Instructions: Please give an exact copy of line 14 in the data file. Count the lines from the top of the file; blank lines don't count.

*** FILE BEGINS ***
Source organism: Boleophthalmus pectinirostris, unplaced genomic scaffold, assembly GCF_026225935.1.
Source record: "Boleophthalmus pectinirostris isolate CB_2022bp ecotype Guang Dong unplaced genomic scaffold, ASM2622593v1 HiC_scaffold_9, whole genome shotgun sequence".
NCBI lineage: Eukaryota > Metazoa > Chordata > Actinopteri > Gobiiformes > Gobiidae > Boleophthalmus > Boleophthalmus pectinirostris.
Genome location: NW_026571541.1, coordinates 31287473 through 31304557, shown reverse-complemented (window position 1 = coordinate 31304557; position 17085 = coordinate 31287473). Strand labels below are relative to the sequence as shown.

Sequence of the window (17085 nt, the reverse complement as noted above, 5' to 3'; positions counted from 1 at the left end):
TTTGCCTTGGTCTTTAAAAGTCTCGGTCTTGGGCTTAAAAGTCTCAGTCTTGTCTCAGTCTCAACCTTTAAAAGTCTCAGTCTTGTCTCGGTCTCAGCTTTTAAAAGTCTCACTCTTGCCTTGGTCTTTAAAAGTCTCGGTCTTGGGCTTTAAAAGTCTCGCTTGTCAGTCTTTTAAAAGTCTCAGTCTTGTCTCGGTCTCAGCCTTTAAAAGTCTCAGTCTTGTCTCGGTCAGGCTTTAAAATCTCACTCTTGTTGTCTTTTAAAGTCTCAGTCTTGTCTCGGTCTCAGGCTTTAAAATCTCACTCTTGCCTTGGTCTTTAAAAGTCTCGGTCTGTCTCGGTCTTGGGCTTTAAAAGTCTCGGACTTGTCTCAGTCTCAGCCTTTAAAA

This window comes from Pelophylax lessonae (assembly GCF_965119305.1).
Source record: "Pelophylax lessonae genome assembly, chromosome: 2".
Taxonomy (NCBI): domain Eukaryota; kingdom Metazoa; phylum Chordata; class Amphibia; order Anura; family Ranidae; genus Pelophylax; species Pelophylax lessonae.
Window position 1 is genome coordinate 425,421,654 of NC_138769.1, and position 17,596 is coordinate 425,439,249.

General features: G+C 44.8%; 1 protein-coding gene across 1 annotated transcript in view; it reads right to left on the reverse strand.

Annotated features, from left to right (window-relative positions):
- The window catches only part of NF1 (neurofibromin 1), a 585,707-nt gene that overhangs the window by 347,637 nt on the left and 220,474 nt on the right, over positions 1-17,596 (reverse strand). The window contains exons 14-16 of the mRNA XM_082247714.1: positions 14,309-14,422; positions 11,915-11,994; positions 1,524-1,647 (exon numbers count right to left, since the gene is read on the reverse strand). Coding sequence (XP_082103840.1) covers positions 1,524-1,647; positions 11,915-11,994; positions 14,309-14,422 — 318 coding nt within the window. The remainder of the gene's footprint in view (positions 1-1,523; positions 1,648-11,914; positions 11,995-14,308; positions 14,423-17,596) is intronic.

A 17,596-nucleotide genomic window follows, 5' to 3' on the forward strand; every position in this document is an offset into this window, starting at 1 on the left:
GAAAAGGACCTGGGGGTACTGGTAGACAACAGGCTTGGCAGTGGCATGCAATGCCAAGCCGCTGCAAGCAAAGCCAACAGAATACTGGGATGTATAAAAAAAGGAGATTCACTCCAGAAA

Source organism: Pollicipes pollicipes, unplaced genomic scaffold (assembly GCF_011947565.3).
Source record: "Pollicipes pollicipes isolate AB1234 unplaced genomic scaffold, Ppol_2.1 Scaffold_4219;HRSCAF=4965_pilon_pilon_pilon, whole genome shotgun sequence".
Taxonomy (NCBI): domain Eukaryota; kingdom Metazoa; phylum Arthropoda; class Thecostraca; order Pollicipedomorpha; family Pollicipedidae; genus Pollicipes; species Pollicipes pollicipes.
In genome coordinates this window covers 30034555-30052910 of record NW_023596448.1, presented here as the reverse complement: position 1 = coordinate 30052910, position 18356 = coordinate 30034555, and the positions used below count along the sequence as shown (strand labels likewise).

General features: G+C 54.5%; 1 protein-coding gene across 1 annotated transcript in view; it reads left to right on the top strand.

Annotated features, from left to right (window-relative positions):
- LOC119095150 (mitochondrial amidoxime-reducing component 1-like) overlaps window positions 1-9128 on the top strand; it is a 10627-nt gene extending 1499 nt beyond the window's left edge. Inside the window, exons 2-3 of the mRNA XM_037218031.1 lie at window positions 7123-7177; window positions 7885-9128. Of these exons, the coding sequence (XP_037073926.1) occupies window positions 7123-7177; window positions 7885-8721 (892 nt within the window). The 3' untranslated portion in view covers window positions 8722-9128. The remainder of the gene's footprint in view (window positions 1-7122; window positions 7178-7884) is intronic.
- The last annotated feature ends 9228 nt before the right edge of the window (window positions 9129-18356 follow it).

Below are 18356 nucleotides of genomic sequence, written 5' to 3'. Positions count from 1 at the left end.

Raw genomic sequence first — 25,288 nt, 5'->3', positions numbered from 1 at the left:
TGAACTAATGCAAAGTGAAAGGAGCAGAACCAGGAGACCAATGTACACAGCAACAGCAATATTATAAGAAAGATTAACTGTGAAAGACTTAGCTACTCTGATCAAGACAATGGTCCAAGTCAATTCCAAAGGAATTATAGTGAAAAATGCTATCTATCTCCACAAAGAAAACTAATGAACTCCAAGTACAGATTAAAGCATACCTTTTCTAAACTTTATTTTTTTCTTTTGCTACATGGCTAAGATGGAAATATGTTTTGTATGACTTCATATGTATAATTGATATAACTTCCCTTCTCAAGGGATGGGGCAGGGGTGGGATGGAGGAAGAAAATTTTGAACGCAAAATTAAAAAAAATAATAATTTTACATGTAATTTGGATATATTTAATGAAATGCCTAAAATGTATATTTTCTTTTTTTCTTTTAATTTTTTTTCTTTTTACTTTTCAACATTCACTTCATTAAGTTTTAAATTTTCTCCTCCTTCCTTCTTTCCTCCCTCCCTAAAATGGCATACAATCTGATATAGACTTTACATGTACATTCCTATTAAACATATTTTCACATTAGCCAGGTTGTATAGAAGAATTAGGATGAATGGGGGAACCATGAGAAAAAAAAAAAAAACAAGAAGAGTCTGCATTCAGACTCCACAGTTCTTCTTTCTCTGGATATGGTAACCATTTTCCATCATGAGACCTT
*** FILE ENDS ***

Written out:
A 17,596-nucleotide genomic window follows, 5' to 3' on the forward strand; every position in this document is an offset into this window, starting at 1 on the left: